Once at the airport, and trough security (which is always a hassle), we had the good fortune to meet up with none other than Kristian Haagen, watch writer extraordinaire, and a friend of the brand. He and Oskar have known each other for quite some time and he’s always good fun to chat with.
We arrived in Dubai at night, which may have dampened the shock going from arctic cold to Arabian heat somewhat. Once at the hotel we went up to the sky bar to enjoy a well deserved beer and to admire the views of this sprawling city that spread out below us.
The first day of the Dubai Watch Week we got to the exhibition before lunch, being the first day it was still fairly quiet and we got the chance to chat with quite a few brands and brand reps. Always fun to be able to handle unique pieces that are otherwise complete impossible to get your hands on, and to talk to the makers.
On the afternoon of the day we took the opportunity to attend one of the many panel discussions that took place during the week. This one was hosted by Barbara Palumbo, another friend of the brand, and it was nice to meet her in person and to listen to the discussion between George Bamford and Nicholas Foulkes.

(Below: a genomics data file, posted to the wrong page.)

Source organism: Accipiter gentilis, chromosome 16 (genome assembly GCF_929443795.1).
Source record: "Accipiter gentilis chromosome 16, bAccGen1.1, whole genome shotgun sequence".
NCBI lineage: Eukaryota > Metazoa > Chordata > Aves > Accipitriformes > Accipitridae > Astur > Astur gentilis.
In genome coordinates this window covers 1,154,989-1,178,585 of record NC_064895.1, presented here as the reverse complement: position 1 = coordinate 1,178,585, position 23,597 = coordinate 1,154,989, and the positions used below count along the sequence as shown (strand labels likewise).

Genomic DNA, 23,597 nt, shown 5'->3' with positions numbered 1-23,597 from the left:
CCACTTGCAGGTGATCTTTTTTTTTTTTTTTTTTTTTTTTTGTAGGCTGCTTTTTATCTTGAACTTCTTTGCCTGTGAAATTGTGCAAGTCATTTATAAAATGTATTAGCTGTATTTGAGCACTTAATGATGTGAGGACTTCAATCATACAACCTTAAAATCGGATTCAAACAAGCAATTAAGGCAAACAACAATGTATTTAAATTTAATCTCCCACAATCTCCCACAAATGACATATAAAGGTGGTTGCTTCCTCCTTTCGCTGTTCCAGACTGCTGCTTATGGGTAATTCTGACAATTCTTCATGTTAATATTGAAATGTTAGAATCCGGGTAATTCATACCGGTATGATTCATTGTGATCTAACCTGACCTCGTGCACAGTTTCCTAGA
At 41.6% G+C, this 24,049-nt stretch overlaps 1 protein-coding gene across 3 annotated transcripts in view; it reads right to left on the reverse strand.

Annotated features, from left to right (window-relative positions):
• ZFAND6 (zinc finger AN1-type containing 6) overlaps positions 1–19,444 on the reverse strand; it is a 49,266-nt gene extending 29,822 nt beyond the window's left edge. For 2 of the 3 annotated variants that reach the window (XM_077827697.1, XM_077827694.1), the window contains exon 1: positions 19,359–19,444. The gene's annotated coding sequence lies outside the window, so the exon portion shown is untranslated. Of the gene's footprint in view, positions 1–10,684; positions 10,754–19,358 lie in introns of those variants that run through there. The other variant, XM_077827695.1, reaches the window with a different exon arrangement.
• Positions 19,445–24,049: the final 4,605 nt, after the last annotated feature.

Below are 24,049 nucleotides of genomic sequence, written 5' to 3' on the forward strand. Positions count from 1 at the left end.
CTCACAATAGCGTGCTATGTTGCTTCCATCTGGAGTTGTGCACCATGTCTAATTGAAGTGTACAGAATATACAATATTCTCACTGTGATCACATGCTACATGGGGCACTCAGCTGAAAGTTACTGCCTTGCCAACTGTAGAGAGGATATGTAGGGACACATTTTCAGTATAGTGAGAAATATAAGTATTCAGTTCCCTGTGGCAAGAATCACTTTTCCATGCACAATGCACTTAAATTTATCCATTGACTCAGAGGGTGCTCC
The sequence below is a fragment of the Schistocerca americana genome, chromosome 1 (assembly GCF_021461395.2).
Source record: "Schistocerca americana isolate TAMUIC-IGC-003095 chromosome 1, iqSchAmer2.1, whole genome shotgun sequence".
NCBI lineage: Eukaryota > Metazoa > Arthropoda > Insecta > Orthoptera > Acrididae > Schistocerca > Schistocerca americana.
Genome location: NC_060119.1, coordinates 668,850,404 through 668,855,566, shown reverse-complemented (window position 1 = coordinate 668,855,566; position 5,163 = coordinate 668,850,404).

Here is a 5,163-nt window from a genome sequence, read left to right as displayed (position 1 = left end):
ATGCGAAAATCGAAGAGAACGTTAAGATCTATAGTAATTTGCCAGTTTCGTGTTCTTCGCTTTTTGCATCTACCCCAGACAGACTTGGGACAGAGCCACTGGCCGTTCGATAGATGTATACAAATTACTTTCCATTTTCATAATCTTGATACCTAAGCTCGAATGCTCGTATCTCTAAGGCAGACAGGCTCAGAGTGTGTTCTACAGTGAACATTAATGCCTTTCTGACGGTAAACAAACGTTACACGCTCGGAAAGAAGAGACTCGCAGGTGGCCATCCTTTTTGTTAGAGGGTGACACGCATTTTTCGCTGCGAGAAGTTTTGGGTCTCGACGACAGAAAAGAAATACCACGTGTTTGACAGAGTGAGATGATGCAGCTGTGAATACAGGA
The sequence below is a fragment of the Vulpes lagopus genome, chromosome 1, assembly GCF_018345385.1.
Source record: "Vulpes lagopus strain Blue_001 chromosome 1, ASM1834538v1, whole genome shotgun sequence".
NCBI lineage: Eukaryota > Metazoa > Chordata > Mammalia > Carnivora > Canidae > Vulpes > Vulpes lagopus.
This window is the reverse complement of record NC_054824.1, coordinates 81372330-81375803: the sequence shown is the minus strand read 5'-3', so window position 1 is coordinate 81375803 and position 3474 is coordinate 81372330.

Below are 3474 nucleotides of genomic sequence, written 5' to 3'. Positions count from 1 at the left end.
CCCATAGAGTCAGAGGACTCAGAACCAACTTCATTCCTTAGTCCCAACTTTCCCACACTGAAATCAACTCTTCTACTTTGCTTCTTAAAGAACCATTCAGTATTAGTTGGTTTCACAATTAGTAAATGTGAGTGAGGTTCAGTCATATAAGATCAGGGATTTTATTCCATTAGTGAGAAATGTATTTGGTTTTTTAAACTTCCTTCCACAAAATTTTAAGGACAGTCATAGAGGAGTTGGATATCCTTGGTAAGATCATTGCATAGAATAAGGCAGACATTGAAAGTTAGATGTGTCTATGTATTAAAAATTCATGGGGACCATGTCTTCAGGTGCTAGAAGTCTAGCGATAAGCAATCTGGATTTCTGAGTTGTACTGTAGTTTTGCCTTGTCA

The evening was concluded with Oskar and me going to the Burj Khalifa and Dubai Mall for dinner and enjoying the awe inspiring sight that the Burj Khalifa is in real life. We also got to see some of the fountain shows that play at night which was neat.
Day two rolled around and after a hearty breakfast we had arranged for a meeting with two clients of ours. One coming from the UAE and one visiting from Kuwait. We made our way to Dubai Mall yet again to meet up at the restaurant where they were having a late breakfast. The meeting was great fun and an interesting one, and it was really great to interact with our customers and to be able to get some ideas and insights into what our fanbase likes in terms of design and specs. We enjoyed a few hours with our new found friends and discussed not only our watches, but collecting in general, the differences in traditional clothing in the middle east and of course the watch market as a whole.